Divorces are legendary for bringing out some of the worst, most petty, squabbling imaginable – while the lawyers get rich.
The country's stats authority (Statistics South Africa) reported a slight 0.3% increase in the number of divorces to 25,326 from their latest data. Almost half of these divorces came from marriages that did not make it to their tenth wedding anniversary — most divorces took place after five to nine years of marriage, thus making it the average duration for SA marriages.
But the bickering doesn't have to be a divorce norm. Under just the right circumstances it is possible to have a do-it-yourself divorce, minus the lawyers, the court, and the costs.
And it can take as little as three weeks and cost as little as R1,000 – if all of these things are true.
Both spouses must agree on not only parting ways, but how to do it – and how everything will be split. More than half of the divorces were filed by 12,954 wives compared to 8,651 husbands, according to Stats SA.
As convenient as a DIY divorce is, many lawyers warn against it when there are complex issues such as the transfer of property and capital gains tax to be dealt with. It is easy to miss the financial implications of a separation when assets are involved in – through nobody's fault – and legal advisors on both sides can help prevent trouble.
With over half of the divorces in South Africa involving 22,750 kids under 18, according to Stats SA it is fine – and even recommended – that parents draw up a post-divorce parenting plan, but a court has to be involved when it comes to custody. Even family advocates – also recommended early on – only advise a court on what would be best for children, which is the top priority in law.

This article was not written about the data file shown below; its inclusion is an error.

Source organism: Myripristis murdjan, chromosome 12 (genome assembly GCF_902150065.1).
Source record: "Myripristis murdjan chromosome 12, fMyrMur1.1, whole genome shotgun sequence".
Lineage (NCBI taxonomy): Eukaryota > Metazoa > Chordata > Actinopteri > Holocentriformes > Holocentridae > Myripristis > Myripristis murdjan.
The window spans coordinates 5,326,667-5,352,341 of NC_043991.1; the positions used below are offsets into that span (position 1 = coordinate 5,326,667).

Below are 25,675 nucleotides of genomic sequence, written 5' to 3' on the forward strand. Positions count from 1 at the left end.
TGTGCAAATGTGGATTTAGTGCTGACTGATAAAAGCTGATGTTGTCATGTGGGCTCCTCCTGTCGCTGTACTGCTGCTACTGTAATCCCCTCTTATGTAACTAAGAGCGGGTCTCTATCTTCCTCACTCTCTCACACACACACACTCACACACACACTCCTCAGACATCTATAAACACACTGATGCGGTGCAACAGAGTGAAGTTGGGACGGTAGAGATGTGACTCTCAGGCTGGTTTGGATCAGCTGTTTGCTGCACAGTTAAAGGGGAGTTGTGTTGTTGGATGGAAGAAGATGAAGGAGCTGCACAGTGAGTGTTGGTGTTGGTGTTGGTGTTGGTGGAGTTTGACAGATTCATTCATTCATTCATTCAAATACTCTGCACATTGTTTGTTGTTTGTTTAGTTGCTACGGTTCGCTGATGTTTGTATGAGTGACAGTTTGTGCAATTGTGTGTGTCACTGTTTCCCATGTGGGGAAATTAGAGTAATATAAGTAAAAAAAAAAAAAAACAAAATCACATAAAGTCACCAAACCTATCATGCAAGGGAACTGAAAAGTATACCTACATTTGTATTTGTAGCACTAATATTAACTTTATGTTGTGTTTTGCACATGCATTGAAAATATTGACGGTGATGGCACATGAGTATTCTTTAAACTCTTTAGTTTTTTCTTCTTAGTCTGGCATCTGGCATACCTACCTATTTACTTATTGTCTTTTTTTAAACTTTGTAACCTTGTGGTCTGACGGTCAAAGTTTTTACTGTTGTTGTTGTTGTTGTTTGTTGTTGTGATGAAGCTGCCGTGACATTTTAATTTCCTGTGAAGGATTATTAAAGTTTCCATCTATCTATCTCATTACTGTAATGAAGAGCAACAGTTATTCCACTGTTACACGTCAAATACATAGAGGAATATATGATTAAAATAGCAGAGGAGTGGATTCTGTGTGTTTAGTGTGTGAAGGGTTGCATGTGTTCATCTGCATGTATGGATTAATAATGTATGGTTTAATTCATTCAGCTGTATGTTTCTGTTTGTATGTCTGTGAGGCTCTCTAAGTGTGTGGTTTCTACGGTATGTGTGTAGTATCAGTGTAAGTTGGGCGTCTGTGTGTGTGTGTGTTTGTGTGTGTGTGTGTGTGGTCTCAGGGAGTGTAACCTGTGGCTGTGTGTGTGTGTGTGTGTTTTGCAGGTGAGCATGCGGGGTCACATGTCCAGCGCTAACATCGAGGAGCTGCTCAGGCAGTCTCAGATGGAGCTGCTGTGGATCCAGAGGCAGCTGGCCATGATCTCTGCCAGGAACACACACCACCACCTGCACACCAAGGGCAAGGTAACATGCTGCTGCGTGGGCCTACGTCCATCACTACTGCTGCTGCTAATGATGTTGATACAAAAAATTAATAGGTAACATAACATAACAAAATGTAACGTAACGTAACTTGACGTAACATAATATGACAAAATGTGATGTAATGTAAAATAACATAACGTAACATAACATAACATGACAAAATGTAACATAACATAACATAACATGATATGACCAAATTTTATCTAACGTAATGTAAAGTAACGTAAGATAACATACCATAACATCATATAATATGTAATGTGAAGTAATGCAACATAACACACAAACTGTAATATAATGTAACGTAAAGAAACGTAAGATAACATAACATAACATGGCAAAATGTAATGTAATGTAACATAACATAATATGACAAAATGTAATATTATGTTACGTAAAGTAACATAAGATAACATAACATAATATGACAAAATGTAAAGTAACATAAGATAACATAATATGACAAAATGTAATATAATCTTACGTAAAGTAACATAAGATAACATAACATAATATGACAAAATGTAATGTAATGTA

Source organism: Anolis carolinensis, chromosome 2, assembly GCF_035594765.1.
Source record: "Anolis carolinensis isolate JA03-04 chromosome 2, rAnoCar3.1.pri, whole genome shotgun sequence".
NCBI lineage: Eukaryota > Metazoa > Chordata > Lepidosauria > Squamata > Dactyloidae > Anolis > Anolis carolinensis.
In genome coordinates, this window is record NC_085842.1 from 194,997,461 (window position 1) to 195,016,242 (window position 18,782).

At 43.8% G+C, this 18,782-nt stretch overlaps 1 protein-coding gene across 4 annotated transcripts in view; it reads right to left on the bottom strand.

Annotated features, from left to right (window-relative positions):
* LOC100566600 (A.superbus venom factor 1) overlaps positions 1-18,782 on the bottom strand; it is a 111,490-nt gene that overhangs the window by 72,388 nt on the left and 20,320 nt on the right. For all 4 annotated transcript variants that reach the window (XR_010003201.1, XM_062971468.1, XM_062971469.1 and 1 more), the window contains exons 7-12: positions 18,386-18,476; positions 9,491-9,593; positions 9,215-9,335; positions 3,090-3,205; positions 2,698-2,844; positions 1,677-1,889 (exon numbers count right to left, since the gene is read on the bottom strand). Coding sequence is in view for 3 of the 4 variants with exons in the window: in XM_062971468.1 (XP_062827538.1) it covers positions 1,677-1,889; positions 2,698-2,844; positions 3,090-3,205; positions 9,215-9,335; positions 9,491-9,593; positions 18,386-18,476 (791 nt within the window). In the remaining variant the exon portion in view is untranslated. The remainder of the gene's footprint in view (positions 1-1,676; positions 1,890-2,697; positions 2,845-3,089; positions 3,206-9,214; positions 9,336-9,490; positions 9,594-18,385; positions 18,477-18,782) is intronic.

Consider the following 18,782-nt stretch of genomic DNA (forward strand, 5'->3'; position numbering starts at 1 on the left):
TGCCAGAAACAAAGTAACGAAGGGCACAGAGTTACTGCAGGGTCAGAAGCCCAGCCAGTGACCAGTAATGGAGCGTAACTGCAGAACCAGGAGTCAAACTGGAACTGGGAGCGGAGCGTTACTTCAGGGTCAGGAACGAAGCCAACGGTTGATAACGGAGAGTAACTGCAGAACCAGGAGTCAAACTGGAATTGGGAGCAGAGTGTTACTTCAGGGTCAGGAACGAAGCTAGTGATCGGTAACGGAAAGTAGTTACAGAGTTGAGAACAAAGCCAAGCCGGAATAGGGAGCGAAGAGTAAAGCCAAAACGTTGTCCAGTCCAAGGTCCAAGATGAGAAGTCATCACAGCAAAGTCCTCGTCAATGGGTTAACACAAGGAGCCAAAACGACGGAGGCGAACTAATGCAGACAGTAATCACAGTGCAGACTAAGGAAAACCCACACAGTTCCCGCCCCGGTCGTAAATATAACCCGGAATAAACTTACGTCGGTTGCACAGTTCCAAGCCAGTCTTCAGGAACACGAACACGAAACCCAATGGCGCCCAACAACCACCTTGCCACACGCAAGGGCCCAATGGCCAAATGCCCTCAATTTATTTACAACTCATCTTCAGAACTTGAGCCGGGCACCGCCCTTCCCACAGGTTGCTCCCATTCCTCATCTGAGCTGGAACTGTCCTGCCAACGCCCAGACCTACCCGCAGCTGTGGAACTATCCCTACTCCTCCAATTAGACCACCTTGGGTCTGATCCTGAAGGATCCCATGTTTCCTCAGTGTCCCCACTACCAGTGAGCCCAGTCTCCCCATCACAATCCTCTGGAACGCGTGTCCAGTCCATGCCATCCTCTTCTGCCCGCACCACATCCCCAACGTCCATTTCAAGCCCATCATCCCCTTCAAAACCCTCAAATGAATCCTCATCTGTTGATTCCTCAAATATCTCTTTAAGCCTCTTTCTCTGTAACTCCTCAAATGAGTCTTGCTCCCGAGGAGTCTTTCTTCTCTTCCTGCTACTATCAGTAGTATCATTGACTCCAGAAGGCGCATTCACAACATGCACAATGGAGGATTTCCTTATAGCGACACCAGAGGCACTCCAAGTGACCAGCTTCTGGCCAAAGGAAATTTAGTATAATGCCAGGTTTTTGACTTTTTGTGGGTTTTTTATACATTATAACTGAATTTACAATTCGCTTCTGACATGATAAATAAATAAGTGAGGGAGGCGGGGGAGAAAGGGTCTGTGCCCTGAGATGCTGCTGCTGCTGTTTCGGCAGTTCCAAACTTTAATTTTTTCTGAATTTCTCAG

People who file for divorce tend not to know that they could claim maintenance from their spouse, even if the spouse is unemployed at the time, says online divorce specialist Denise Hefer of iDivorce – because maintenance can kick in once the spouse secures employment. Most people also don't know that if they are married in community of property, they can claim 50% of a spouse's pension – even before they reach pensionable age, she says.
Those going it alone need to navigate these pitfalls themselves, and that is usually a bad idea, unless everyone is very sure indeed they want no maintenance, and no part of a pension.
"Online" is something of a misnomer when it comes to DIY divorces.
"The online part means that you fill in a questionnaire online, allowing us to ascertain whether you qualify for our services or not," says Heffer. After payment the legal documents are sent to the soon-to-be-divorcees within days – but they still have to complete all of it, properly, for the deed to be done.
If everyone is meticulous and fast, Heffer says, the divorce can be final in as little as three weeks.
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